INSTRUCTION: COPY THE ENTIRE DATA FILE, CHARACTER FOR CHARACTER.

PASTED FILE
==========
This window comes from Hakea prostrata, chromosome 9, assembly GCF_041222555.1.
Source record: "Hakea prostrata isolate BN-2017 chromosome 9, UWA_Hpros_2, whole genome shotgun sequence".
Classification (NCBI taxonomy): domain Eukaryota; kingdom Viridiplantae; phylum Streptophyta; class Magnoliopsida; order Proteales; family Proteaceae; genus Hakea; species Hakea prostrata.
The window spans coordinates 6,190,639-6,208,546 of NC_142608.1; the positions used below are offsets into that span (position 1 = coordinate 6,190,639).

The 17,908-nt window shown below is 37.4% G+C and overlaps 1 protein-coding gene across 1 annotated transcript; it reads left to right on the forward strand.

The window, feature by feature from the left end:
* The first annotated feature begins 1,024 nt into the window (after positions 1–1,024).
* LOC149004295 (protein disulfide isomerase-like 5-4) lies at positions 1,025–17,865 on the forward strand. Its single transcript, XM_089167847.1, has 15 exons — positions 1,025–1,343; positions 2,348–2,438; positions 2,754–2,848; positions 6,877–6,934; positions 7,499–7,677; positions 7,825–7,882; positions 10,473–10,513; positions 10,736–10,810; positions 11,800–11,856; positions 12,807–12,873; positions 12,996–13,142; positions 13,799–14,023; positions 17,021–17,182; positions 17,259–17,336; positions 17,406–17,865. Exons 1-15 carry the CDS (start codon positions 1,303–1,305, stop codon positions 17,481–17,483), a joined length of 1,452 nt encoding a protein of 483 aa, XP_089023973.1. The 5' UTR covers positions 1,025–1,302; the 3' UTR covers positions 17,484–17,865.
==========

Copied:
This window comes from Hakea prostrata, chromosome 9, assembly GCF_041222555.1.
Source record: "Hakea prostrata isolate BN-2017 chromosome 9, UWA_Hpros_2, whole genome shotgun sequence".
Classification (NCBI taxonomy): domain Eukaryota; kingdom Viridiplantae; phylum Streptophyta; class Magnoliopsida; order Proteales; family Proteaceae; genus Hakea; species Hakea prostrata.
The window spans coordinates 6,190,639-6,208,546 of NC_142608.1; the positions used below are offsets into that span (position 1 = coordinate 6,190,639).

The 17,908-nt window shown below is 37.4% G+C and overlaps 1 protein-coding gene across 1 annotated transcript; it reads left to right on the forward strand.

The window, feature by feature from the left end:
* The first annotated feature begins 1,024 nt into the window (after positions 1–1,024).
* LOC149004295 (protein disulfide isomerase-like 5-4) lies at positions 1,025–17,865 on the forward strand. Its single transcript, XM_089167847.1, has 15 exons — positions 1,025–1,343; positions 2,348–2,438; positions 2,754–2,848; positions 6,877–6,934; positions 7,499–7,677; positions 7,825–7,882; positions 10,473–10,513; positions 10,736–10,810; positions 11,800–11,856; positions 12,807–12,873; positions 12,996–13,142; positions 13,799–14,023; positions 17,021–17,182; positions 17,259–17,336; positions 17,406–17,865. Exons 1-15 carry the CDS (start codon positions 1,303–1,305, stop codon positions 17,481–17,483), a joined length of 1,452 nt encoding a protein of 483 aa, XP_089023973.1. The 5' UTR covers positions 1,025–1,302; the 3' UTR covers positions 17,484–17,865.